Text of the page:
Hanaa, the manager of the Women’s Union in Jenin has asked me to teach in her village too. This village is called Arrabah and is located 4 miles outside Jenin. It seemed adventurous to me so I gladly agreed to it.

If Hanaa doesn’t collect me, I take a service taxi to Arrabah. The ride goes through a breathtaking landscape of hills (everybody who has ever visited the Holy Land knows what I’m talking about) and eventually we arrive in Arrabah on top of a hill. Arrabah is special because it has a historic village centre. It remotely resembles the Old City of Jerusalem, but of course without the crowd and the stalls. In the old centre we walk into a courtyard and then into a little building where the classroom, which has a vaulted ceiling, is located.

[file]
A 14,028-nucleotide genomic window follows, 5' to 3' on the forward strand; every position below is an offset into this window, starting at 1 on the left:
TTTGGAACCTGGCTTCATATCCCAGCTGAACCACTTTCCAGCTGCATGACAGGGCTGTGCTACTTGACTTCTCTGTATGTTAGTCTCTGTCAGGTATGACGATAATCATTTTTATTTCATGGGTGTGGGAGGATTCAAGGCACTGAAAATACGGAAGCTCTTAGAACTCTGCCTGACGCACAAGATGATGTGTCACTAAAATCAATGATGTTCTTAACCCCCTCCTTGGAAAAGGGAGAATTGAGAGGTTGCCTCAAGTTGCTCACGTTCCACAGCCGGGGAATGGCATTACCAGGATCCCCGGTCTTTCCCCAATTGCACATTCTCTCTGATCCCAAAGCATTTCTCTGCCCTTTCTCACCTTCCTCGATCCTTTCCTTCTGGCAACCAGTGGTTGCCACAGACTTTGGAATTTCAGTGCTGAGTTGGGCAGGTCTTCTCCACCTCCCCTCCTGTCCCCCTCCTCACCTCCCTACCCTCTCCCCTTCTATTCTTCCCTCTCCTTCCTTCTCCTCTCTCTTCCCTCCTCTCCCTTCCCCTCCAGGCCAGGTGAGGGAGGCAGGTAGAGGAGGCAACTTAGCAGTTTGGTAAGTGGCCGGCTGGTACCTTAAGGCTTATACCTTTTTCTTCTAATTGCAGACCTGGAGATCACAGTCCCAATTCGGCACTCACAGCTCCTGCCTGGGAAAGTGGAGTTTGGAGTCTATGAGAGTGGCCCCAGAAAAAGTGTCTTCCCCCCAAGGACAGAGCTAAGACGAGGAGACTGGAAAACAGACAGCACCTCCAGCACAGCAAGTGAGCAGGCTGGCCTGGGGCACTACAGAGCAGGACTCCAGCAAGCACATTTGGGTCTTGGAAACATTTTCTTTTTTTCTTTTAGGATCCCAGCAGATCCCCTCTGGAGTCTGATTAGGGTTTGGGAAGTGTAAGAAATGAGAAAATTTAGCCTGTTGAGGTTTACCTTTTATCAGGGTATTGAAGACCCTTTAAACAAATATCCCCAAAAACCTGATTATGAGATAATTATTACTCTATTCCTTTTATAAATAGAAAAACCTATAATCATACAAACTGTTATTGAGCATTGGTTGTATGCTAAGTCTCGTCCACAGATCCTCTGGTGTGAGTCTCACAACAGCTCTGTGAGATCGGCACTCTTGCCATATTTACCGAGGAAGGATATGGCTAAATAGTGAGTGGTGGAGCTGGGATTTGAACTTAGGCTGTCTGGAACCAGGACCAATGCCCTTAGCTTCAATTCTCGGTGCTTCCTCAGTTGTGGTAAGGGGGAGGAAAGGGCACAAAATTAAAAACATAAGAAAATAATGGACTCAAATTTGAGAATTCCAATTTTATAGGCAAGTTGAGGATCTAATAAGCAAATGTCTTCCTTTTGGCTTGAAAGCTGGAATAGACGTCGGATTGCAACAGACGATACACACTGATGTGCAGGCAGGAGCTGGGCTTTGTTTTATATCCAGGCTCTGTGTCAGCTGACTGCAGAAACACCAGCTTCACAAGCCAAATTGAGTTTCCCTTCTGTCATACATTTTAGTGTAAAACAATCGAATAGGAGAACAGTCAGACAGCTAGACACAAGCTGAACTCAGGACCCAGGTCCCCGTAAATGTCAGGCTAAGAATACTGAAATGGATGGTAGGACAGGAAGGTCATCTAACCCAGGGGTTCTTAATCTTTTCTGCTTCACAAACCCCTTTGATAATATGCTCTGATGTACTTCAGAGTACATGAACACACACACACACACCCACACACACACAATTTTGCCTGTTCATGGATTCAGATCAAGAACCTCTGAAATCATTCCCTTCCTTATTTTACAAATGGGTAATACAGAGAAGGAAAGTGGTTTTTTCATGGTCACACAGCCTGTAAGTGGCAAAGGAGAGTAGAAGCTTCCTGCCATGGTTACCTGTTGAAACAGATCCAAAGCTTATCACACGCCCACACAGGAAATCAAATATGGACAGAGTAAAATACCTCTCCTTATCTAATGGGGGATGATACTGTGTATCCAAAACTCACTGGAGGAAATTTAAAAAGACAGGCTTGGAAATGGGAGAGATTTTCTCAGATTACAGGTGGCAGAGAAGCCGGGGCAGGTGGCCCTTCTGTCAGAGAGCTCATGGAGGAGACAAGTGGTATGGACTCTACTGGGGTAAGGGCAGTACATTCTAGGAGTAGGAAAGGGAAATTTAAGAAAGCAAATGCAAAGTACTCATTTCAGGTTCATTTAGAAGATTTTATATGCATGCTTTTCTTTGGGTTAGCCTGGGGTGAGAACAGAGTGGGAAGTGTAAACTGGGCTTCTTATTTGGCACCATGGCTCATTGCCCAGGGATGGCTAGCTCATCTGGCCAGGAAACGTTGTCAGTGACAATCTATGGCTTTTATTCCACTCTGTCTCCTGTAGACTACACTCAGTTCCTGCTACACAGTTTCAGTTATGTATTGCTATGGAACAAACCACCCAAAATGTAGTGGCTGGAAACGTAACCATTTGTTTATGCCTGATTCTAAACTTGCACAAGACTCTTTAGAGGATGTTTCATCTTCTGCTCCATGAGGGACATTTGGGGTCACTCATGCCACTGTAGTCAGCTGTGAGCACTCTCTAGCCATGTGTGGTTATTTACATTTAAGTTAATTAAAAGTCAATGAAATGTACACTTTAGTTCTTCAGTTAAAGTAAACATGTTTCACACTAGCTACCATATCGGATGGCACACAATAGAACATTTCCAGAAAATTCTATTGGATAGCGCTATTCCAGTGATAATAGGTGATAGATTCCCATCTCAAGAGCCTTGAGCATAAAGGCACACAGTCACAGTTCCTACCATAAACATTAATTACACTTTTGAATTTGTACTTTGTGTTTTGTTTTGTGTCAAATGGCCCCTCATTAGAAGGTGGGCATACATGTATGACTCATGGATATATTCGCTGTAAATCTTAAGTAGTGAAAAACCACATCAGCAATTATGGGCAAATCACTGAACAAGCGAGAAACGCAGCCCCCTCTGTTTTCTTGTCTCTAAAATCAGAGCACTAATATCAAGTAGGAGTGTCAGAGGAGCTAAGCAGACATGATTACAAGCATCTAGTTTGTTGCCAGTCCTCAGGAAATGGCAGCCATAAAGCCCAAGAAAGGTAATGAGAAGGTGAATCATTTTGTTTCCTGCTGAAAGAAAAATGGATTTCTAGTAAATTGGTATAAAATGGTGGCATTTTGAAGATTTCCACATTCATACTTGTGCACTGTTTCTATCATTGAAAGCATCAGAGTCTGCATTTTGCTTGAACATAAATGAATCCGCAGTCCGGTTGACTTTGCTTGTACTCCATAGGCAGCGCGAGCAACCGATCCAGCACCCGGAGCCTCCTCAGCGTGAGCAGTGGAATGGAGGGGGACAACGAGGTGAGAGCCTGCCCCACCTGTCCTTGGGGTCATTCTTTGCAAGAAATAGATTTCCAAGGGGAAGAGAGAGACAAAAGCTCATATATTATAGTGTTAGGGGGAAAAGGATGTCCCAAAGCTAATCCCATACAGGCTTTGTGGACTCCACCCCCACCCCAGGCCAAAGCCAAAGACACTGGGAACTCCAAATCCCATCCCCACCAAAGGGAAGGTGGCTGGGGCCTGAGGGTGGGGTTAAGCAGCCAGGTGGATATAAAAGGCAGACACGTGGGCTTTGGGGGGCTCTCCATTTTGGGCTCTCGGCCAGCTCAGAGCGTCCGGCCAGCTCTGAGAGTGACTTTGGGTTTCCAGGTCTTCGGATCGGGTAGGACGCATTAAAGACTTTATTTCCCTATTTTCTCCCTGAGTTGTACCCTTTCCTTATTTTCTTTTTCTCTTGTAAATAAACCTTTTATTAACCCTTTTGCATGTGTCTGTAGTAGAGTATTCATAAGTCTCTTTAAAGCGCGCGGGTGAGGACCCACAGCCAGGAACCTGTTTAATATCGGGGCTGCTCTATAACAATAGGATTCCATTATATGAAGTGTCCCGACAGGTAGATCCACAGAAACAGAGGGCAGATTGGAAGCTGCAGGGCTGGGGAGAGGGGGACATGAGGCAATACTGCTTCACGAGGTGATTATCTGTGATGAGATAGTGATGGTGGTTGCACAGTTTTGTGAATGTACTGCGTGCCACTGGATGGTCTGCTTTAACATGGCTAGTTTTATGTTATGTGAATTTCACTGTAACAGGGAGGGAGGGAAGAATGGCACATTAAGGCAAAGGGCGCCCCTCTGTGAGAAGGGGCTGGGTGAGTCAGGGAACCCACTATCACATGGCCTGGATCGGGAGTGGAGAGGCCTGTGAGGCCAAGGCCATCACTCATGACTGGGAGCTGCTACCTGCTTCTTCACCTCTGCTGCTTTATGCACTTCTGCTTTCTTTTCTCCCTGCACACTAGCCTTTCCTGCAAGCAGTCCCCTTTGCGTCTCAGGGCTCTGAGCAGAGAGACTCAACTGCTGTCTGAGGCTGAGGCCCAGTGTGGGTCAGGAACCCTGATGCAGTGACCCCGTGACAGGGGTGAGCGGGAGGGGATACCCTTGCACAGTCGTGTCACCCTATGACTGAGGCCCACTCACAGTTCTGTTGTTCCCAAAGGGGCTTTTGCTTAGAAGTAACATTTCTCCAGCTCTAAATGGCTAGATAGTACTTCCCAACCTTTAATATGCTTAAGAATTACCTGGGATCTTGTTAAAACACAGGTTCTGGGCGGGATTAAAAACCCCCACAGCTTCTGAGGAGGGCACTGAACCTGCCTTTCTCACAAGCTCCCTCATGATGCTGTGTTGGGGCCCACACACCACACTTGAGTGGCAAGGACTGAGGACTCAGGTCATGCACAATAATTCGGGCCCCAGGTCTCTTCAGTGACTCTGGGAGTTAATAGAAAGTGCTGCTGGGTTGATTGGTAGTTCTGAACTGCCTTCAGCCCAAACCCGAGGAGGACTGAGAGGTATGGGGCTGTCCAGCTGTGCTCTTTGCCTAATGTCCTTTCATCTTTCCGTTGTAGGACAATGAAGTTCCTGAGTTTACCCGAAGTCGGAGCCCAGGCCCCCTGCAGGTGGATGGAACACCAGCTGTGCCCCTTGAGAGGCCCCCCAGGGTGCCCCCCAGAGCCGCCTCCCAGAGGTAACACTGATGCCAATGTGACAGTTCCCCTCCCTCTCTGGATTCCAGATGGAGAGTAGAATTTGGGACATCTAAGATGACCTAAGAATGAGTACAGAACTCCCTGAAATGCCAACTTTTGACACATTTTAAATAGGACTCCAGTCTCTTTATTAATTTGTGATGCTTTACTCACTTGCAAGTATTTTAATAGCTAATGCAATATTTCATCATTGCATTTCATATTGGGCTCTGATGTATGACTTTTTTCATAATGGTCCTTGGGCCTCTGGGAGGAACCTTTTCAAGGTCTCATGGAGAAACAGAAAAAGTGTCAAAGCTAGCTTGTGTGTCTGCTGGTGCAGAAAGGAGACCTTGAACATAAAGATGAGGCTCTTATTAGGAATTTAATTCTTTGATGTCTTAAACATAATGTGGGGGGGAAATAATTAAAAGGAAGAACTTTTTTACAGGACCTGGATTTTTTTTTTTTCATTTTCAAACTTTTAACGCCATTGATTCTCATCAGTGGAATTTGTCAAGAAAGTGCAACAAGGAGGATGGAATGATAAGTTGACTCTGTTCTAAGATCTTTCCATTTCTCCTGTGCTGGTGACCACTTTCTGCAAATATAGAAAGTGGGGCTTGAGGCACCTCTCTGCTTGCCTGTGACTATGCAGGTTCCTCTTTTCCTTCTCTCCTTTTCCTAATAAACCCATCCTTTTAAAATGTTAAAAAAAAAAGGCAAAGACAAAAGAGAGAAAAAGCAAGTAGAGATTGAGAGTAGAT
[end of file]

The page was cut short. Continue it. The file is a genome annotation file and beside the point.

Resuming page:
All the students are female and between 20 and 25 years of age. Most of them are dressed in beautiful long black (over)dresses ornamented with embroidery. Some of them are still studying and others have graduated but are unemployed. Their shyness (partly because I’m a male) had completely disappeared after the first lesson and their English turned out to be rather good. The lessons are attended by a core group of about seven students, but I see new faces every lesson. Sometimes they stay; sometimes I only see them once.

I like going to the group in Arrabah. The students are very motivated and I enjoy their laughter during the lesson.